The pressure, however, is not put on lawyers only. If we speak about the judges leading, for example, the case of the Sasna Tsrer group, words of hatred, insults and even curses were voiced intensively and massively (Editor - In July 2016, the Sasna Tsrer group seized a regiment of the patrol police in Yerevan which they sieged for two weeks. Subsequently, the group surrendered to the authorities, voluntarily laying down their arms).

And naturally, all this also has brought some restraints to the work of judges. Judges do not live and work in a vacuum, they are part of the community, too, and they see what is happening in the street. This restraint accounts for a series of self-withdrawals by the judges in the case of ex-President Robert Kocharyan (Editor – Ex-President R. Kocharyan was arrested in July 2018 on charges of overthrowing the constitutional order in Armenia in March 2008. 10 casualties were caused when dispersing a protest rally with thousands of supporters for the presidential candidate Levon Ter-Petrosyan). Judges simply do not want to be pointed as persons a public stigma is put on, they do not want to hear: “Look, this is the judge who investigated Robert Kocharyan’s case.” Judges do not want to be threatened on social networks and even in the street.

Thus, here we have quite a deeply rooted problem that cannot be resolved by any law. It can be resolved only by raising the general level of education and legal awareness in Armenia. It takes time and, by the way, considerable time for people to understand that it is wrong and impossible to identify the lawyer with his/her client. As for the general attitude of the society towards lawyers, it is identical to the situation in all countries. People treat us with suspicion, toxic jokes, stories, etc. So in this sense, we are no exception.

-How often do lawyers have to apply to the European Court of Human Rights (ECHR)? What is the attitude of the authorities to the decisions of the ECHR on Armenia, is there a differentiated attitude to these decisions? And what follows if these decisions are not complied with? Are there any examples?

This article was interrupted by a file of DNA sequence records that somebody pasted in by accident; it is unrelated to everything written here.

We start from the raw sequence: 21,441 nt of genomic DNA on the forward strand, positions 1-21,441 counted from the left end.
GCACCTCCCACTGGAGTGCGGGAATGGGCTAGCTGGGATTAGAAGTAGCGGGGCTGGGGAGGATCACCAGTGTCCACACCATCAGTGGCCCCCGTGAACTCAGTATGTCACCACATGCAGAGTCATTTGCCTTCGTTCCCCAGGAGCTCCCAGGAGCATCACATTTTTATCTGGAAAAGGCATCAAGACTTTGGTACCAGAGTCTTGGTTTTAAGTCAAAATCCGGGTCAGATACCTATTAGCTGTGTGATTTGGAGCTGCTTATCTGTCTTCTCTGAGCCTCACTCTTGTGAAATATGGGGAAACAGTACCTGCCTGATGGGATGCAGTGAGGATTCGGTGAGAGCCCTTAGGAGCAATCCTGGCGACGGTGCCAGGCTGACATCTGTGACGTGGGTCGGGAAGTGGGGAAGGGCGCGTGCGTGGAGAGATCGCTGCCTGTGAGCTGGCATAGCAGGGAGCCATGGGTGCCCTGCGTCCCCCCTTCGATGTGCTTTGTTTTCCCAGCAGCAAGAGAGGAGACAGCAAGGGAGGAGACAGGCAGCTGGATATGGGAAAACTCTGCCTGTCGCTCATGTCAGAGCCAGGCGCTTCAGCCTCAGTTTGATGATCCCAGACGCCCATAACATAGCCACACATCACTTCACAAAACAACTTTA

According to the latest statistics, Armenia and Azerbaijan have already appeared in the list of countries who turn to the ECHR most frequently. There used to be four such countries: Turkey, Romania, Italy, and Russia. Subsequently, Ukraine was added to the list. In the past two years, all three countries of the South Caucasus, namely Armenia, Azerbaijan and Georgia, have become leaders in the number of appeals to the ECHR.

This means that there are or were serious problems with justice in our countries (the past tense is due to the lengthy procedures before the ECHR decisions). For example, I am currently waiting for the decision of the ECHR on a case I filed in 2011. The growing number of appeals from Armenia to the ECHR indicates the presence of serious systemic problems with human rights in our country. At the same time, in my opinion, the number of lawsuits in the ECHR suggests that our citizens significantly overestimate the role and possibilities of this institution. As a rule, the issue of appealing to the ECHR simply is not on the agenda of a British or French lawyer. All issues are resolved in national courts.

As we see, the situation is completely different in Armenia. This indicates a high level of trust among our citizens in this institution and a lack of trust in our judicial system. At the same time, there is quite a large number of lawyers and human rights defenders in Armenia who are able to execute lawsuits very competently and at an appropriately high level to be submitted to the ECHR. And finally, the main reason for the large number of appeals to the ECHR from Armenia is the high number of human rights violations by state bodies and government institutions. At the same time, I will reiterate myself, we cannot estimate the situation with violations of citizens’ rights in Armenia, since we currently receive decisions on cases filed for ECHR proceedings 7 – 8 years ago.

In its turn, the Armenian authorities take the decisions of the ECHR quite seriously. According to my information, the government of Armenia has made considerable achievements in the implementation of these decisions. As a rule, the compensations to the plaintiffs are paid on time. Though at a slow pace, practical measure are implemented to raise public awareness, and the amendments requested by the ECHR are being made to the legislation. Thus, in general, the perception of the ECHR is quite positive, both among the society and the Armenian authorities.

Certainly, there is a group of citizens in the Armenian society who believe that Armenia does not need the ECHR at all, that this institution distorts our jurisprudence and imposes values on us that are incompatible with our national mentality. However, the number of such people is extremely small. Such citizens, as a rule, look towards the North (Editor – Russia), forgetting that the North also works with the ECHR, while, for the last 10 years, it has been accompanying such work with threats to leave the Council of Europe. As for the non-implementation of ECHR decisions, there has been such a practice, but this happened in Azerbaijan, if I remember correctly, and it was Mammedov’s case. The authorities of Azerbaijan have long been delaying the implementation of the ECHR’s decision, which forced the Committee of Ministers of the Council of Europe to use the mechanism for initiating legal proceedings on behalf of ECHR against Azerbaijan for the first time. With regard to Armenia, such proceedings have not been instituted yet.